Posted by Tamara
What does “holiday pay” mean?
Holiday pay does not mean a higher rate of pay. According to professionals in Human Resources, holiday pay simply means the wages an employee gets for being off from work on a holiday.
Most employers offer their workers five to seven paid holidays per year. These holidays are selected according to the company’s policy and are completely at the company’s discretion. There is no law, however, that requires employers to provide paid holidays.
There isn’t an Alabama law or federal law that requires companies to pay extra for working holidays, either. In fact, companies are not required to pay extra for holidays, nights or weekends. Some employers do pay a premium for holiday hours, and unions often stipulate extra pay for holidays in their contracts.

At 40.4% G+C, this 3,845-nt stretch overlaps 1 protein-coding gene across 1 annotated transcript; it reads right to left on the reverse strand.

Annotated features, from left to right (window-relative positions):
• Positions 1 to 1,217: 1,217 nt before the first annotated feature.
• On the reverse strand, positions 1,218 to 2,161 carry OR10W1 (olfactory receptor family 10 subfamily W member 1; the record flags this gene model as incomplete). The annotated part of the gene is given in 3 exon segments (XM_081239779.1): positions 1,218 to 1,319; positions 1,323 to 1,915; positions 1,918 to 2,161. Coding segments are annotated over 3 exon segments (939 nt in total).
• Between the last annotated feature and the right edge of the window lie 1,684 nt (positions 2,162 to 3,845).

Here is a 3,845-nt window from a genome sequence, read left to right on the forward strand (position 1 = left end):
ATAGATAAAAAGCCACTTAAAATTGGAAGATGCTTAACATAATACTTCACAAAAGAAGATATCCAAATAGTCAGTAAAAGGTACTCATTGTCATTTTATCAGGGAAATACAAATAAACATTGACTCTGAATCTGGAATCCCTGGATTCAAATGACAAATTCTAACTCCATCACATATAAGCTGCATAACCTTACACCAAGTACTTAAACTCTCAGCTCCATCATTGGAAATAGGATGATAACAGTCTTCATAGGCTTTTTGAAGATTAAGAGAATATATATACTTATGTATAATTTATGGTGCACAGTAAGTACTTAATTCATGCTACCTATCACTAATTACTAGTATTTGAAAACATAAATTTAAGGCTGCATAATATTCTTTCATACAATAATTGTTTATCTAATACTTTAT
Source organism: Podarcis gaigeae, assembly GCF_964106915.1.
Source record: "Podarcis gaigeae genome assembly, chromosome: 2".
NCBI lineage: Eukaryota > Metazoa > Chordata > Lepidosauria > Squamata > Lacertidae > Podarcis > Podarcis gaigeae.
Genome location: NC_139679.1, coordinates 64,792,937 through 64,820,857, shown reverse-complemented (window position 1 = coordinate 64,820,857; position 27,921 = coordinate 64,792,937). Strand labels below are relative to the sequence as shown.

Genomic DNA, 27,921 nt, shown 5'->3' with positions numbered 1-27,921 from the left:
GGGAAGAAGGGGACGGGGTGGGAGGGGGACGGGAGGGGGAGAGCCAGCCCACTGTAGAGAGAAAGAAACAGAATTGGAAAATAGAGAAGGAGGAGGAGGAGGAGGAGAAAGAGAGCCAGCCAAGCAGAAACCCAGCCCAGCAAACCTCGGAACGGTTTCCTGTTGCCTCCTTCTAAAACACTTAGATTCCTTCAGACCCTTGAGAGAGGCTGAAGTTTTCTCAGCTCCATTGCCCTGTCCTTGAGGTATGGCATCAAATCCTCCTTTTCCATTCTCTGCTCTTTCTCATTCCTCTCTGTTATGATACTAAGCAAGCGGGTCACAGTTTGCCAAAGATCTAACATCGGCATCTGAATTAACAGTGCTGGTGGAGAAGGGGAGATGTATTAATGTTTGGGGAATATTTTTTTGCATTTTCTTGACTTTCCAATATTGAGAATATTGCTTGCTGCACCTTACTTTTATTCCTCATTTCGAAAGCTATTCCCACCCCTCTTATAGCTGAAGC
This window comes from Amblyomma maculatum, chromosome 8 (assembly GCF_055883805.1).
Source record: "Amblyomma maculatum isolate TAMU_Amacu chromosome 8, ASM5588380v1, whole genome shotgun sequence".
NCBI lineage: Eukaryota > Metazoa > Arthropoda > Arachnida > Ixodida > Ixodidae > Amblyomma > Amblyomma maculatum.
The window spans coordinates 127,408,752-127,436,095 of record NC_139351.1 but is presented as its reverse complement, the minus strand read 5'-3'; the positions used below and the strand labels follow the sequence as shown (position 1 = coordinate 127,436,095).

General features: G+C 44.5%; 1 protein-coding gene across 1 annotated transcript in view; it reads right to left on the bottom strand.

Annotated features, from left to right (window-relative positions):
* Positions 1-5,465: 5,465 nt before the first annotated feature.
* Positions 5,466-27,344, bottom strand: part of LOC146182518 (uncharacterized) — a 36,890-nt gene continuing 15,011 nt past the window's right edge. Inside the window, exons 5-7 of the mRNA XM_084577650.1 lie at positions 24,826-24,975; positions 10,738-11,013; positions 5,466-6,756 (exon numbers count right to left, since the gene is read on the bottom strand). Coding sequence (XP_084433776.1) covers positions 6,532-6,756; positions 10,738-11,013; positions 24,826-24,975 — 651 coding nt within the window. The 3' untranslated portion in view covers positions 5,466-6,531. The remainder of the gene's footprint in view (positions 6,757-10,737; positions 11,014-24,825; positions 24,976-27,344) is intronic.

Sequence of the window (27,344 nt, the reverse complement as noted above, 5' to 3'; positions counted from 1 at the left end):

Normally, however, an employee who works a week with a holiday will get paid for the hours worked, and an additional 8 hours of pay for the holiday at the employee’s regular rate.
Walter is off on New Year’s Day, a paid holiday at his company, but still works 40 hours that week. His paycheck would reflect 8 hours of holiday pay at his usual rate, and 40 hours of regular pay.
Federal law stipulates that employees who work more than 40 hours in a work are entitled to overtime pay. Walter’s hours do not qualify because he is receiving pay for hours he did not work. Federal law allows those hours to be paid at the regular rate.
Susie works 47 hours in a week with a paid holiday. She will receive 40 hours of regular pay, 8 hours holiday pay (at the regular rate) and 7 hours of overtime pay.
If Susie’s company paid time and a half for working holidays, her paycheck would be slightly different. For instance, Susie works those same 47 hours in a week where the holiday falls on a Thursday. She would be entitled to 32 hours of regular pay, 8 hours of holiday pay and 7 hours of overtime pay. In essence, Susie would receive 15 hours of overtime pay.
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